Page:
When spotting with bleaches, keep in mind that bleaching is a process that changes the color of a substance to a colorless state through a chemical reaction. This means that the stains or dyes are not necessarily removed from fabrics, they are merely made invisible by a chemical change. The chemical reactions involved in bleaching are oxidation or reduction. Therefore, there are two categories of bleaches: oxidizing and reducing.
Oxidizing bleaches make stains colorless by adding oxygen to stains. They are most effective on organic stains such as perspiration, urine, and most beverages. Oxidizing bleaches include sodium perborate, hydrogen peroxide, and sodium hypochlorite.
Reducing bleaches make stains colorless by taking oxygen from stains. They are most effective on dyes. Reducing bleaches include sodium bisulfite, sodium hydrosulfite, and titanium stripper.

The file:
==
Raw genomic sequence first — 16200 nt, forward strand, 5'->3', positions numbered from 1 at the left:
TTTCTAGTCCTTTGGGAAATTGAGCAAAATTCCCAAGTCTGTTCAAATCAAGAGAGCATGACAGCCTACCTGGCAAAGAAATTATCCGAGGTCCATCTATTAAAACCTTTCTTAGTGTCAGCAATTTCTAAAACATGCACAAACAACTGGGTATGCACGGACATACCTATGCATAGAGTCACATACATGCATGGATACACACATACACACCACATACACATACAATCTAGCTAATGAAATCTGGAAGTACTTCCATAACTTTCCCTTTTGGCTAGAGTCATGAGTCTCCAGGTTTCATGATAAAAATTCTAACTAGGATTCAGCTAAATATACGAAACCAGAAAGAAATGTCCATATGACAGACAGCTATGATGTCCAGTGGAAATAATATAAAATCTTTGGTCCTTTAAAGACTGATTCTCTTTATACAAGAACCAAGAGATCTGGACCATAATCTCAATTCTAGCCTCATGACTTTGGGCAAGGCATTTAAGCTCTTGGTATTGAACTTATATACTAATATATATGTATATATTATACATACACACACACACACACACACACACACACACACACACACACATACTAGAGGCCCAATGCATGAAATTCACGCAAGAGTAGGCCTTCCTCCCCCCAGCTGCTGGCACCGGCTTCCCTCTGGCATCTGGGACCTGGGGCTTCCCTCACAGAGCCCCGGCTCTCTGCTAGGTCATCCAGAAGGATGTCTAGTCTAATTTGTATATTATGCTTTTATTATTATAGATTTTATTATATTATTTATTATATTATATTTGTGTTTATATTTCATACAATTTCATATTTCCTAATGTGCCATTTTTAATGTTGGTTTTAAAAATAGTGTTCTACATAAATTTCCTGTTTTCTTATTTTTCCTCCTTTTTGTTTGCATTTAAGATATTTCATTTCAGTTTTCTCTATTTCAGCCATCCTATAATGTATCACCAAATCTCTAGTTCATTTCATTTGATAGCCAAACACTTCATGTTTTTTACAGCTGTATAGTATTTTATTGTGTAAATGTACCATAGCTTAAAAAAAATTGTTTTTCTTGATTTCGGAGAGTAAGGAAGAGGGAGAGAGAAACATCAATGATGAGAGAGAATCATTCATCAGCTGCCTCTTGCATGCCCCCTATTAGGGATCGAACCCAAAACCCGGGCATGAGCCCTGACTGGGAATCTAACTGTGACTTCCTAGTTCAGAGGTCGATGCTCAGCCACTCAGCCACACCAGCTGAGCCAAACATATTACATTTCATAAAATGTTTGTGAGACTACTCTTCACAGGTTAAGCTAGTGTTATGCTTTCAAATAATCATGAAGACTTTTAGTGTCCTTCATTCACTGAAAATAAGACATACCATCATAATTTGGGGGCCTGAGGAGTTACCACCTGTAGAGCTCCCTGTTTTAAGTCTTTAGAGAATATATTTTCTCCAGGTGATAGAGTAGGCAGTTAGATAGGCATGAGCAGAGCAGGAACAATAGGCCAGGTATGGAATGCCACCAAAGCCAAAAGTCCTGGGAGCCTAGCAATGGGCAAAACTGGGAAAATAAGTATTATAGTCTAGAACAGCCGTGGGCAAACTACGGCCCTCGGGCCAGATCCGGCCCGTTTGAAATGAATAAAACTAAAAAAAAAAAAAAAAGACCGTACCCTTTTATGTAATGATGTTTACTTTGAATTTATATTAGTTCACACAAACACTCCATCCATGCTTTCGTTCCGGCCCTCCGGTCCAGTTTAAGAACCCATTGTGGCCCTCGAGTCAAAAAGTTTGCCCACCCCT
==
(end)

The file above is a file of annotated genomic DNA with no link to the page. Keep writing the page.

Although spot bleaching may be the only way to make a stain disappear, bleaching is not always possible. Fabric damage and color loss may occur depending on fabrics and dyes. Therefore, we stress the importance of testing prior to using a bleach to prevent disastrous results.
For more information on bleaches, see TABS No. 397 - Bleach Causes Fabric Damage, Shirt Laundry Procedures, No. 32 - Facts About Hypochlorite Bleaches, and Industry Focus: Use of Bleaches in Stain Removal, and Stain Removal 101, a five-part Technical Operating Information (TOI) series.